Digital Communication Technologies in Health Care

Digital Communication Technologies (DCT's) are digital tools that allow two or more people to communicate with one another. These can be written, verbal, visual or audible communication.

January 22, 2018
1 Week


Prof. S. K. Pemba
Professor of Medical Education; Deputy Principal Academic Affairs
Dr. Albino Kalolo
Lecturer - Department of Community Medicine; Dean faculty of Medicine
Dr. Martina Herman
Lecturer - Department of Internal Medicine
Dr. Nicholas J. Kavana
Lecturer - Department of Medical Parasitology & Entomology
Dr. Beatrice Chipwaza
Lecturer - Deprtment of Medical Biochemistry
Dr. Osborne Nyandiva
Lecturer - Department of Medical Pathology
Dr. Doreen Donald Kamori
Lecturer - Department of Microbiology & Immunology
Sylvester A. Ndegese
Computer Systems Analyst - ICT Dept.


Lecture Hall II - Bishop Patrick Iteka Complex   View map


Short Course




Medical Students

The future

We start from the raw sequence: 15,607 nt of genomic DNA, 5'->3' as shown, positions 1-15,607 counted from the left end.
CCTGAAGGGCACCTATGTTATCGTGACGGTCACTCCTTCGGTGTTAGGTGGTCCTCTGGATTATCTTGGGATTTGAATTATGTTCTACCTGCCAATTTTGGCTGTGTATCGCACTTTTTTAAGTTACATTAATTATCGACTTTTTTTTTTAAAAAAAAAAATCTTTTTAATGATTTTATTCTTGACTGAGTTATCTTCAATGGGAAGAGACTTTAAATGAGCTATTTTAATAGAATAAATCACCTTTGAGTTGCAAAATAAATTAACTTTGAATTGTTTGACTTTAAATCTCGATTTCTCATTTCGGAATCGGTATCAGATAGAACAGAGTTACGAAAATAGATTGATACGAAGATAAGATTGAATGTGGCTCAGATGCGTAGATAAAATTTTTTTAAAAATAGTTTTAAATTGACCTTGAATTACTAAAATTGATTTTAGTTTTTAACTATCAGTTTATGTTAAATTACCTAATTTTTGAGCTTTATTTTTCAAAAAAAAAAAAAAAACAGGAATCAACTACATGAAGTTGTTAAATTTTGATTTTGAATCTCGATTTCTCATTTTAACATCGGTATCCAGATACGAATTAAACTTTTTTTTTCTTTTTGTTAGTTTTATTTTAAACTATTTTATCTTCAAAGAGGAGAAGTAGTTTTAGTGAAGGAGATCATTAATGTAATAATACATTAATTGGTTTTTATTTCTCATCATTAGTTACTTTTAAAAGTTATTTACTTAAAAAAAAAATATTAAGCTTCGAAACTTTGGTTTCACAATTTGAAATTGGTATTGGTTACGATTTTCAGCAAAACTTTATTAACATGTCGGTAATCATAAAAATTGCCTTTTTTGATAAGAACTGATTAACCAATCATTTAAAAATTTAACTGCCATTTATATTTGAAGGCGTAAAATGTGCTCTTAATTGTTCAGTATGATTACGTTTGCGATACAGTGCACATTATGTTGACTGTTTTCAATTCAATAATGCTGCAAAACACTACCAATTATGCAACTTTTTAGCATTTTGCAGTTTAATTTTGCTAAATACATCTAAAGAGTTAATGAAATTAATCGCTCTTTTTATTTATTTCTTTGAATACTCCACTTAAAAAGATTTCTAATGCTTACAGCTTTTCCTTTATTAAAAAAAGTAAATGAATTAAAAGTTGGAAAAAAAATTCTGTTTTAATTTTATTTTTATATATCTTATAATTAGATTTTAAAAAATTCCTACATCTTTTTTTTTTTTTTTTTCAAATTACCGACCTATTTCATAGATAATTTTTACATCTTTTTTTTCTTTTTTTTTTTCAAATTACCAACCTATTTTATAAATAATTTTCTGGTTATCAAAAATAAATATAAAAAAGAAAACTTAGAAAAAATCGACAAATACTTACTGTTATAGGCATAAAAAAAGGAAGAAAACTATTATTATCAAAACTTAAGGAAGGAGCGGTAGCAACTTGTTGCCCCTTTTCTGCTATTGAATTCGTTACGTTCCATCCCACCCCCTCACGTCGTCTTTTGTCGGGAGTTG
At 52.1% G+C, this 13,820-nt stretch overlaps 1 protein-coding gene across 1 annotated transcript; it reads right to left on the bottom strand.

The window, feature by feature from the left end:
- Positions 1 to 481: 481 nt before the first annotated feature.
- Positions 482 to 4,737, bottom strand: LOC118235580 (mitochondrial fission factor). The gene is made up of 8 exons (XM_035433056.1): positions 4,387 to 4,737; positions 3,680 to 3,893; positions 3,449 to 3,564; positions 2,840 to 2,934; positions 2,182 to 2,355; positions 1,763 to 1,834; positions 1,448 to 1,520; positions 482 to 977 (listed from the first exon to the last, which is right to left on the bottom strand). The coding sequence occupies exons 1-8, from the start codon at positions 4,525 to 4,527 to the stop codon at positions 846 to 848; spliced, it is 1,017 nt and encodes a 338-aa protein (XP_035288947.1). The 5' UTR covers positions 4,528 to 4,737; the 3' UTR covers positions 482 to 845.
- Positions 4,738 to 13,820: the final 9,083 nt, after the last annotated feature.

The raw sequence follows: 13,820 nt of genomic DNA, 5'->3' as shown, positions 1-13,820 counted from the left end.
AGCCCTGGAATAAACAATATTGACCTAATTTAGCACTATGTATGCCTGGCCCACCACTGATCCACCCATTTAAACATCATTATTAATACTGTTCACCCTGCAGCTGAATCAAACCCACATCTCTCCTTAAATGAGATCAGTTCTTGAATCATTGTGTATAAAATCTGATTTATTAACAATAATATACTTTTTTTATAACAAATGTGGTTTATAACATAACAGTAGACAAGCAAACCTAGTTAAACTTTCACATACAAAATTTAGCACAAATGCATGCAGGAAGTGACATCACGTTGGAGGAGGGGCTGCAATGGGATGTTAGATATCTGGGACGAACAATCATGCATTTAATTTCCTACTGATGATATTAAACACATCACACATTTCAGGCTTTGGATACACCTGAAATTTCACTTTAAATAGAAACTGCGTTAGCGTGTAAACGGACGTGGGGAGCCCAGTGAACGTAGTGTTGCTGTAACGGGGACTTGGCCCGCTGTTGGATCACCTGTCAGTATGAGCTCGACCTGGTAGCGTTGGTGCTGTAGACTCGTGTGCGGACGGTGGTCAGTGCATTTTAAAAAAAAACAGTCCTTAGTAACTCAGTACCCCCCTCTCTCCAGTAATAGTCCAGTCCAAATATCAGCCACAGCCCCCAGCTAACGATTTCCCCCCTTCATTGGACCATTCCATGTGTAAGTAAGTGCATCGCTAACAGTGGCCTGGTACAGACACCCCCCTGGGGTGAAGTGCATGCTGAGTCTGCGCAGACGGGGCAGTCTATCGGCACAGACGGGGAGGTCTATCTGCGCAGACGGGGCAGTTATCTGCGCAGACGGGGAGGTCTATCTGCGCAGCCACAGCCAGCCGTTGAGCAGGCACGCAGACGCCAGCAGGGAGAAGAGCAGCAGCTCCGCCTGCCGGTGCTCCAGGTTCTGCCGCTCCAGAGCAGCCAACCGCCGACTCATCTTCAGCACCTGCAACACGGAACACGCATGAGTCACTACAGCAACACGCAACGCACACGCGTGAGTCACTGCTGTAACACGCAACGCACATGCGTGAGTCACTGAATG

It has been predicted that by 2017 there will be ‘‘more mobile phones than people’’ on the planet! Currently three-quarters of the world’s population have access to a mobile phone.
The World Health Organization (WHO) has announced that m-health has the potential to transform the face of health service delivery across the globe (Beratarrechea et al, 2014)

Development of a Digital Communication Technologies Course at SFUCHAS

SFUCHAS and Warwick University developed their first course on the Use of DCT in Health Care in July 2017.

The DCT course was designed for delivery as an ON-LINE or as BLENDED LEARNING in order to:

  • Provide opportunity for hands on training in the use of digital communication as part of the course
  • Allow for delivery remotely so extending the potential uptake of the course

The course included a variety of case examples on the use of digital communication from UK and from sub-Saharan Africa which could be adapted in different contexts

The course emphasised on the following principles: confidentiality, consent,  professional boundaries and response times

The course was designed to run as a short course (non-credit bearing for health workers.)

Discussions are ongoing to seek approvals from the MOHCDGEC and TAMISEMI to run it as Continuing Professional Development (CPD) course for the entire country

We will also liaise with the Tanganyika Medical Council to ensure tie in with their developments

To improve service delivery processes, SFUCHAS and Warwick will need to actively engage a wide variety of people such as clinicians, administrative staff, patients and user groups

The overall aim is to ensure that the course is accepted by all the major health professional bodies and beneficiaries